The concept of a luxury vehicle with serious off-road capability has always seemed a bit silly to me…Why would any well-heeled owner choose to soil his sumptuous and expensive machine by subjecting it to the rigours of bundu bashing?
Consider the new Toyota Land Cruiser Prado, which provides a level of opulence suitable to one of the market’s most aspirational nameplates. I wasn’t won over by the looks of the previous Prado, which had grown long in the tooth by the time its successor arrived for this week’s media launch at the West Coast, but this new one has chest hair, albeit a neatly trimmed tuft mostly obscured by a tightly-fitting Amos Longfellow shirt.
There is something refreshingly timeless about the squared off edges of the Prado, including the upright trapezoidal headlamps, chunky grille and robust well-arches. Even the rear light binnacles seem to have been stacked on top of one another like the Choice Assorted cookie tins one tends to see on sale at major supermarkets just before Christmas…
From behind the wheel, the driver has access to virtually all the modern conveniences of a luxury saloon, including electrically-adjustable leather seats and steering column (with memory functions), folding and heated side mirrors, swivelling headlamps with pop-out washers, front-, side- and reverse view cameras, a 14 speaker sound system, satellite navigation and keyless entry and start.
Heck, there is even a minder mirror to keep an eye on the sprogs on the second row of seats, the latter of which can slide forward to free up more legroom for the third row of passengers, recline or fold forward for extra loading space. The two-seater third row faces forward and electrically folds away into the floor at the push of a button – either on the inside of the C-pillar on the left side of the vehicle or at the entrance of the luggage bay.
Therefore, the Prado can either serve as a seven seater with negligible luggage room, a five-seater with a luggage cover, or a capacious panel van when you and your partner want to go away on a less-than-basic camping weekend.
Hmm, but before I create the impression that the Prado is a willing and otherwise demure MPV – a role it will arguably fulfil for the majority of its lifetime – let me stress that its Land Cruiser underpinnings aren’t just there for show.
The media launch of the Prado included a challenging off-road course at the Klein Tafelberg farm on the West Coast and provided seasoned off-road campaigners (my peers) and decidedly part-time off-road exponents (yours truly) an opportunity to see what the Prado can do off the beaten track. After all, the 4×4 fraternity isn’t known as the “Defender and Prado set” without reason.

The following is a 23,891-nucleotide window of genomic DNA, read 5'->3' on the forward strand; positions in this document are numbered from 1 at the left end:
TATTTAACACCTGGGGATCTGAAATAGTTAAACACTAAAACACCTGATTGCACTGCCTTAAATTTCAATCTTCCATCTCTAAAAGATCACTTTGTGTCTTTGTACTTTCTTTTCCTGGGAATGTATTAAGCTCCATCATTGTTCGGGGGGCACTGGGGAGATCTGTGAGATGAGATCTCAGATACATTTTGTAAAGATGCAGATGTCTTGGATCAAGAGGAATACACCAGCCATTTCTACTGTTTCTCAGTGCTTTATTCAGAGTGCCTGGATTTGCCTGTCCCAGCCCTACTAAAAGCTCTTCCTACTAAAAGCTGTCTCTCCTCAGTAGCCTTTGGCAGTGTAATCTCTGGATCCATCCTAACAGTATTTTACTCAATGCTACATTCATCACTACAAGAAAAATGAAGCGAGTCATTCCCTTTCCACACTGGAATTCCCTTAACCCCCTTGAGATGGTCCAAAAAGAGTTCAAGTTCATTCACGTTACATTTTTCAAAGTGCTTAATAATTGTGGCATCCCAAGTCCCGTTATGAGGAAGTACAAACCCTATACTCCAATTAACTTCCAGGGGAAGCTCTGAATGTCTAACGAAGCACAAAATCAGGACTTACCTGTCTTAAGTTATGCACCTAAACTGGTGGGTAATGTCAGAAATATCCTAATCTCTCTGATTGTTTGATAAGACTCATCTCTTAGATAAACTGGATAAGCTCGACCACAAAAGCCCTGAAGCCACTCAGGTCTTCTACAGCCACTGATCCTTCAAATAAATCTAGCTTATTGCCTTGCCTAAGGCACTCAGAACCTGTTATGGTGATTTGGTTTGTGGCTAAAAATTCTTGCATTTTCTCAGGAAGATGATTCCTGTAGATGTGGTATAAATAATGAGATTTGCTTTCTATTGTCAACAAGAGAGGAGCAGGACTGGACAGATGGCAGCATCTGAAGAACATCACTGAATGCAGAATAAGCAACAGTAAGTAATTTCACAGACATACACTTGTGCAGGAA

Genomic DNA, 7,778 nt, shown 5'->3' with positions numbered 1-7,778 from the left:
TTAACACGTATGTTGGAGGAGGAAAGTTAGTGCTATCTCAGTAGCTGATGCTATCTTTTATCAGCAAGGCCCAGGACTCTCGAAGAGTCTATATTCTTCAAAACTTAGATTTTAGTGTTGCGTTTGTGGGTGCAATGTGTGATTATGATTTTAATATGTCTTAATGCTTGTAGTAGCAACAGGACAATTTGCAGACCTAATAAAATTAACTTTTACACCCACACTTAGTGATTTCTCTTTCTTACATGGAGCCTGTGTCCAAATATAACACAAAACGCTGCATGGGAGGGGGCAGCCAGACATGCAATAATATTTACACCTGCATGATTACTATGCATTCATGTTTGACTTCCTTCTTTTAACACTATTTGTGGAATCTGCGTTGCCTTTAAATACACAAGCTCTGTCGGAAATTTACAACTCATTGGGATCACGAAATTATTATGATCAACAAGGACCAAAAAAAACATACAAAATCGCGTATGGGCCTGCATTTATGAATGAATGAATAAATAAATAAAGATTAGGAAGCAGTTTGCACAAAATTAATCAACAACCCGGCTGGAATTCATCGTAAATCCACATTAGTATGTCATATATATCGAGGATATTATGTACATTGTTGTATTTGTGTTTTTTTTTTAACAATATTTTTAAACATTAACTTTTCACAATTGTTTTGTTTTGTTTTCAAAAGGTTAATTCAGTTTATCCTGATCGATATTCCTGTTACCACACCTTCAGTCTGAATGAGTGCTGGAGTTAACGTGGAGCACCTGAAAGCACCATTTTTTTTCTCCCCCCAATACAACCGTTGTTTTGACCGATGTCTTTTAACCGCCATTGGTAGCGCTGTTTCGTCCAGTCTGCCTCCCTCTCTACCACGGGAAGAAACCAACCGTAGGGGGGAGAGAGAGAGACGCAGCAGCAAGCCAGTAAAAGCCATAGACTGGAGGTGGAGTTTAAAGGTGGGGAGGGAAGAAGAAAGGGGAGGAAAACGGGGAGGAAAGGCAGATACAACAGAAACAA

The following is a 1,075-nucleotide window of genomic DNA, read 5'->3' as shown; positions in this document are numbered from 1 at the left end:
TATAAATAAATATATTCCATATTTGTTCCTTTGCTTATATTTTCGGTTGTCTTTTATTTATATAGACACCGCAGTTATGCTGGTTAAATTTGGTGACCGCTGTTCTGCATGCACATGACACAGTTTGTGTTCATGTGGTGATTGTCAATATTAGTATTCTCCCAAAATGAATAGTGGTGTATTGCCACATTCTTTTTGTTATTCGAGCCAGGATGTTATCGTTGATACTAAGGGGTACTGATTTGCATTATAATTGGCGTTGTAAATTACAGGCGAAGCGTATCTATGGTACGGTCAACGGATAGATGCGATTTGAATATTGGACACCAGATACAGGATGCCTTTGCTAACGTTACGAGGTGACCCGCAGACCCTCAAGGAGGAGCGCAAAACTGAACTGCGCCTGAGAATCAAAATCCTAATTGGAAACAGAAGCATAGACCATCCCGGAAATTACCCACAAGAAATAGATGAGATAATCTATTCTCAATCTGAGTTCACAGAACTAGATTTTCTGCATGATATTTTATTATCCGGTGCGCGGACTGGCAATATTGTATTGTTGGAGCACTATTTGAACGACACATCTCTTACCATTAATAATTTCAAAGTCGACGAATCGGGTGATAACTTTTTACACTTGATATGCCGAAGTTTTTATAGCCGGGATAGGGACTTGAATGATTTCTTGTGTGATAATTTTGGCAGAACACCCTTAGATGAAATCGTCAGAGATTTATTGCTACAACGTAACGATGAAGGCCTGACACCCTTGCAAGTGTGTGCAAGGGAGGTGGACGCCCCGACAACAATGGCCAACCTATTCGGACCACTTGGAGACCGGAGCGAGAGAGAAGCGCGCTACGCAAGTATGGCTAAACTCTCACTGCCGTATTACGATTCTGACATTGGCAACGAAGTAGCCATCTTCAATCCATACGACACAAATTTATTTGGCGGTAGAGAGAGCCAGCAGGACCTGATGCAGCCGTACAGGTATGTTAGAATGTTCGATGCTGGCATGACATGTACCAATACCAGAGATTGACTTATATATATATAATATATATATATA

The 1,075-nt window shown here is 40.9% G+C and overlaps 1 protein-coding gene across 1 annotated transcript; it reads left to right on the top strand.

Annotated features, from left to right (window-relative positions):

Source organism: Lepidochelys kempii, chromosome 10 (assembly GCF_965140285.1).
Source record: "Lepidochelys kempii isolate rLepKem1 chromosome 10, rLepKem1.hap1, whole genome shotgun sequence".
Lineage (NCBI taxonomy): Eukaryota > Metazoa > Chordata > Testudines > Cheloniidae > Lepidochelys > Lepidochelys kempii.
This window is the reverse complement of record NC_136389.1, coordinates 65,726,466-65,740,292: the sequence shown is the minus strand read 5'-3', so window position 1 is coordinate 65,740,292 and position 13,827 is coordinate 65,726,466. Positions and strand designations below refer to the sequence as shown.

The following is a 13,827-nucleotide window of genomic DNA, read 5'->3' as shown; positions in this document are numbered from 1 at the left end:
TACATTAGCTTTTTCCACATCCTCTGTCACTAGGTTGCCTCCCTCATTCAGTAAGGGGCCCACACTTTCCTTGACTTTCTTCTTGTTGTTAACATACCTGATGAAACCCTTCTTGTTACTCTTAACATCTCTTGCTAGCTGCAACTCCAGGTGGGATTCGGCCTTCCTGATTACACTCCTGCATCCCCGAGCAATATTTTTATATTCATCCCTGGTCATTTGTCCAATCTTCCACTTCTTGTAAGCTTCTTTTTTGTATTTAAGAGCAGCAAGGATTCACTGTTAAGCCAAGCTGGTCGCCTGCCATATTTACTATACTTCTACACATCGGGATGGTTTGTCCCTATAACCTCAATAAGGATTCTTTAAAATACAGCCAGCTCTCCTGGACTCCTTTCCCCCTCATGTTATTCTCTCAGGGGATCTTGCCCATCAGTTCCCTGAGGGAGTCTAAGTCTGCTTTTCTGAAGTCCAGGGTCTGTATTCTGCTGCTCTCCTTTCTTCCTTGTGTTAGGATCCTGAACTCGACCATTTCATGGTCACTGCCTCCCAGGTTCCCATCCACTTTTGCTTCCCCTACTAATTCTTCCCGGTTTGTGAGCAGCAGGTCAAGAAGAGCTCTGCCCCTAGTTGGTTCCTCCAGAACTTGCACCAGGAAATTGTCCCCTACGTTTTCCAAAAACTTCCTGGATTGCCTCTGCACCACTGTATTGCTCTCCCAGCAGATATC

In terms of on-road performance, both petrol and diesel versions of the Prado VX benefit from increased power outputs. The steering feel has been noticeably improved and even though I still find the low-speed ride a bit jerky, medium to high-speed stability and ride comfort levels are good and the brakes effective, if a trifle sharp.
Having said that, the Kinetic Dynamic Suspension and Multi-Terrain Select systems really come to the fore when Prado is put to task in variable conditions. Yes, the suspension adjustment buttons are frustratingly obscured by the steering wheel column and located low (just in front of the driver’s left knee). And, should one want to select different modes for the terrain select system, you need to scroll through a menu displayed on the instrument binnacle by using a toggle on the steering wheel (instead of a knob in the centre console).
However, the Crawl and downhill assist systems not only help to limit the chances of getting stuck and damage being done to vehicles in the harshest conditions, they also give off-road novices the opportunity to concentrate on their driving inputs and throttle control. Yes, I got stuck in deep sand with the Prado on three occasions (the first one was a real doozy!), but each time the fault was with my driving technique – not the vehicle.
On a demanding course which caught out several experienced drivers, I traversed sandy and rocky paths and inclines without too much drama (and a little verbal guidance from a former colleague). Steep inclines or descents? No problem, just take things easy… and the same goes for rock crawling, when it’s best to imagine the vehicle’s four wheels as your hands and knees and tackle each obstacle as one boulder or rut at a time. At the end, I finished the course at the wheel of a Prado with a smile etched on my face…
And that, to me, is the strongest attribute of the new Prado… Many will argue that it is unlikely that many of the Prado’s brethren will ever see as much off-road action as the Prados on the media launch did. But then that is somewhat beside the point. This new model must rate as one of the finest combinations of luxury vehicle and 4×4.
Many of its rivals pride themselves on their on-road sophistication and build quality (with a mere nod to occasional off-road capability), and others have plenty of off-road cred, but can’t back that up with build quality and/or on-road sophistication. Cheap it may not be, but the Prado VX is well-quipped, superbly built and moreover, eminently capable.
I really don’t see how anyone would ever want a bigger, more luxurious SUV unless to make a vulgar statement of their status in life…